So it is exactly the opposite of what microeconomic thinking would suggest: If we break down corporate structures, put people in fear of their livelihoods or even make them actually suffer hardship by making transfers that are too meagre and hesitant from the outset to help maintain the monetary processes of our economy, we will lack both production capacity and demand for the time after the pandemic. If we now generously finance the shutdown, which will not take years but only months, we can then return to the real structures that existed before the crisis.
The European dimension
Unfortunately, our leading economic policymakers show that they do not understand much about these interrelationships. There is a great danger that they will now set a permanent economic and political crisis in stone by resorting to the recipes and slogans that were already wrong in normal times (“Strengthen competitiveness in Europe”, said Economics Minister Peter Altmaier in the business daily Handelsblatt). In particular, they do not seem to be aware of the European dimension of the problem. The EU Commission President Ursula von der Leyen, who surely should take corrective action here, apparently has no idea what is really at stake and limits herself to general statements instead of aggressively addressing the essential need for unconditional monetary policy support.
After all, the operation of increasing money-supply via higher government deficits described above must be applied and orchestrated at the European level. Only if the ECB does the right thing and if all member states are given the same opportunity to cushion the severe economic slump can the aid operation also be successful for an individual country like Germany. After all, Germany had a trade surplus with Italy, France and Spain of 63 billion euros in 2019; the volume of trade between these three countries was 376 billion euros. If the economies of these three countries collapse severely for a long time, Germany will not be able to expect a recovery for a very long time, not to mention the political consequences.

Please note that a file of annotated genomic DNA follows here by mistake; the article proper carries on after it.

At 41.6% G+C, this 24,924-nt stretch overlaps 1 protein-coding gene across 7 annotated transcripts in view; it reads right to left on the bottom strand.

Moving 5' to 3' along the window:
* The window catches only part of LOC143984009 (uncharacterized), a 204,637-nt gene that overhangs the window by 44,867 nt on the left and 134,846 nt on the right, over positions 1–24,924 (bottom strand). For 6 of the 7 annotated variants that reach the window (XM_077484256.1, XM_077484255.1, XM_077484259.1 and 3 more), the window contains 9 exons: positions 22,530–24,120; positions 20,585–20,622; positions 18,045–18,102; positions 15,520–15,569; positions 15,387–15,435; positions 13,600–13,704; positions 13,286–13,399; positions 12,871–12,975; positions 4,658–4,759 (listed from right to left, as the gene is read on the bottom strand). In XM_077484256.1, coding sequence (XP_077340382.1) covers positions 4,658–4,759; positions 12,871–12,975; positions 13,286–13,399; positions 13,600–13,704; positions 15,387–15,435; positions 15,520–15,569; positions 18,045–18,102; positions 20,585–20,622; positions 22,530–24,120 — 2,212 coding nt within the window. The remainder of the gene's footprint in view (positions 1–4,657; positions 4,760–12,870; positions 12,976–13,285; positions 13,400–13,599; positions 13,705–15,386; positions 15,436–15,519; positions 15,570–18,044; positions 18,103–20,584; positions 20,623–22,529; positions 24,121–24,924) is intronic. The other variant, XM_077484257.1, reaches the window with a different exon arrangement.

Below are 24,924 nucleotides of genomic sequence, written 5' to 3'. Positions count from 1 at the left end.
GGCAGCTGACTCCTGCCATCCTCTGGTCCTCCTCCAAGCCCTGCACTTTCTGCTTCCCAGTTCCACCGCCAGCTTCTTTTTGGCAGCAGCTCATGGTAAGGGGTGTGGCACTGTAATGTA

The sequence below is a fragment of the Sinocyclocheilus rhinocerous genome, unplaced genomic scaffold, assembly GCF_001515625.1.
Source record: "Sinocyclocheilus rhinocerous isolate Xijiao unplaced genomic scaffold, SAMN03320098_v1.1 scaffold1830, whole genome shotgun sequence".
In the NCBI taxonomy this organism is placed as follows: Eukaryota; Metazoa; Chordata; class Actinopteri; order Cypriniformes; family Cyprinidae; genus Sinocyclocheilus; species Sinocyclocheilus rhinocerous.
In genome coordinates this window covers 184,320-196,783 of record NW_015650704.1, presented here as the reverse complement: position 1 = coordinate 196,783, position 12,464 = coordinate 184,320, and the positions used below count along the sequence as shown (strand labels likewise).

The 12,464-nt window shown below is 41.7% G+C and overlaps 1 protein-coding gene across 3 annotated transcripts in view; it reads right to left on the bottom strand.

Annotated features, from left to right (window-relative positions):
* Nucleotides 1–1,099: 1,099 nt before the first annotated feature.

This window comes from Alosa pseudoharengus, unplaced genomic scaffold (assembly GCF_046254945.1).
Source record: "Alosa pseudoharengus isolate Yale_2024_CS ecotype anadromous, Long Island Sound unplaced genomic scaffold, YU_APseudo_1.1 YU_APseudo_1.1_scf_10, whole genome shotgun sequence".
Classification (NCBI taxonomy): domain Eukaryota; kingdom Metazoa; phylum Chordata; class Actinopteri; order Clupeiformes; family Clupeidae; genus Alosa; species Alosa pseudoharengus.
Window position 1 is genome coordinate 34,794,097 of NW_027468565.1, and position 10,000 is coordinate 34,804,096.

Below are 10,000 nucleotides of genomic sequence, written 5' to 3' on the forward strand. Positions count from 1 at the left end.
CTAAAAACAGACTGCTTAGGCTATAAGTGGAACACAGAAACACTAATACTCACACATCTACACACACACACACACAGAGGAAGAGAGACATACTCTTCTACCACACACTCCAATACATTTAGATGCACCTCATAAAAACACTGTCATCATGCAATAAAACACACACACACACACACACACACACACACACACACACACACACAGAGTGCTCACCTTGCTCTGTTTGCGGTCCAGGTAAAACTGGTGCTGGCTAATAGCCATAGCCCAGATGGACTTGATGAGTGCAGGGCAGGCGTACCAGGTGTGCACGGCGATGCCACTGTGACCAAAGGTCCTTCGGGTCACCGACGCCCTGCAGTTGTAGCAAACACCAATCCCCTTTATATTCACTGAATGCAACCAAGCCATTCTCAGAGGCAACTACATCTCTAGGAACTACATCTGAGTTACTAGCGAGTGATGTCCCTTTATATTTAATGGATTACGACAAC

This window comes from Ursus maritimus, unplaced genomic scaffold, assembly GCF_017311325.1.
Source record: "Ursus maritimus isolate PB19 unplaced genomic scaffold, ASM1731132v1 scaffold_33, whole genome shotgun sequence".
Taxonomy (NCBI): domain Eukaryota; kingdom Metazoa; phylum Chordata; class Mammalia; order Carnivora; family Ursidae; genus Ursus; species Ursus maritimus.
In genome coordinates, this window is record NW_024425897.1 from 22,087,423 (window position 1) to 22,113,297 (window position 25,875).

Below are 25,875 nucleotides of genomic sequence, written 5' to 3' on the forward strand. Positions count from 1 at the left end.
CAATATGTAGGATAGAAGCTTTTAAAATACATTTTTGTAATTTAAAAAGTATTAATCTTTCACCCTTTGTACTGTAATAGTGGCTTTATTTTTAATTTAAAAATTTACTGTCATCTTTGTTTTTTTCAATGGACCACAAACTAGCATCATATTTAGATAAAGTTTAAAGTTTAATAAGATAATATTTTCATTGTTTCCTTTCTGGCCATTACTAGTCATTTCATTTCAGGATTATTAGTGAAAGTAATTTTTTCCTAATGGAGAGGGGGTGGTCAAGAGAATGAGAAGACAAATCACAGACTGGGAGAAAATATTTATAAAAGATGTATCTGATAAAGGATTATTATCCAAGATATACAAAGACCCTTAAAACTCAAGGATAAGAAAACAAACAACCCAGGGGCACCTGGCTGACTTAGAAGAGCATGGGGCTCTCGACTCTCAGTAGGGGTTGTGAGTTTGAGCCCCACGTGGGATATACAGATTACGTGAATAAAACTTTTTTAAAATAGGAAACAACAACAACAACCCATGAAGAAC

The ECB has already made it clear in its initial announcements that it will ensure that interest rates on government bonds do not rise even if supply increases sharply (meaning that prices may fall, which would push up interest rates). To this end, the ECB will buy bonds on a large scale (initially there is talk of 750 billion euros). This is, of course, in its effect the famous monetary public financing, which was banned in the Maastricht Treaty. This is precisely why there is already considerable resistance to it in Germany – a fatal reaction which could very quickly lead to the complete collapse of EMU.
Typical of German resistance is the article by the former chief economist of the ECB, Otmar Issing, in the daily FAZ. Issing writes:
“With the announcement of a new program to buy bonds, the ECB is primarily trying to slow down the rise in interest rates of highly indebted countries. The ECB justifies this decision with its responsibility to defend the cohesion of the euro area and the existence of the euro and to safeguard the transmission mechanism of monetary policy. However, this argument does not alter the fact that, from an economic point of view, the main intention is to prevent the public financing of individual countries from collapsing. What is this other than monetary financing of public expenditure, which is forbidden by the Treaty?“
But that is exactly what it is all about! We want to save countries from the collapse of their public finances. What else can one want at the moment? Should countries like Italy, in addition to the medical catastrophe, also collapse economically because the state there – for whatever reason – is more heavily indebted than in Germany? The emergency does not justify breaking the law, Issing writes. Yes, it does. How is the legal claim to a dignified life in Italy to be weighted against the legal claim of a contract whose substance is dictated by Germany but was never reasonable? How will Germany’s European export markets develop if we do not concede to our partner countries that they, too, should be able to make a reasonable economic profit?
Throughout the world, particularly in the USA, China, Japan and the UK, it is absolutely natural that the central bank should take on the task of providing the states with the monetary ammunition they now need. Former ECB president Mario Draghi, too, says quite clearly and correctly in a statement that debt levels are rising either way, but that the costs of a proactive response by the states and the ECB are small compared with the loss of productive structures that can be expected if too little action is taken too late.
Will Europe fail on this issue? Martin Wolf writes in the Financial Times:
“This pandemic is not anybody’s fault. If the euro zone cannot show solidarity in such a crisis, its failure will be neither forgotten nor forgiven. The wounds will be deep, perhaps mortal. Without visible solidarity in a crisis for which nobody bears blame, the European project will be morally, maybe practically, dead.”
If politicians in Europe finally understood these interrelationships, there would be a great opportunity in this crisis to correct the fundamental mistakes that were made at the start of European Monetary Union. Unfortunately, this does not seem to be the case at present, especially in Germany.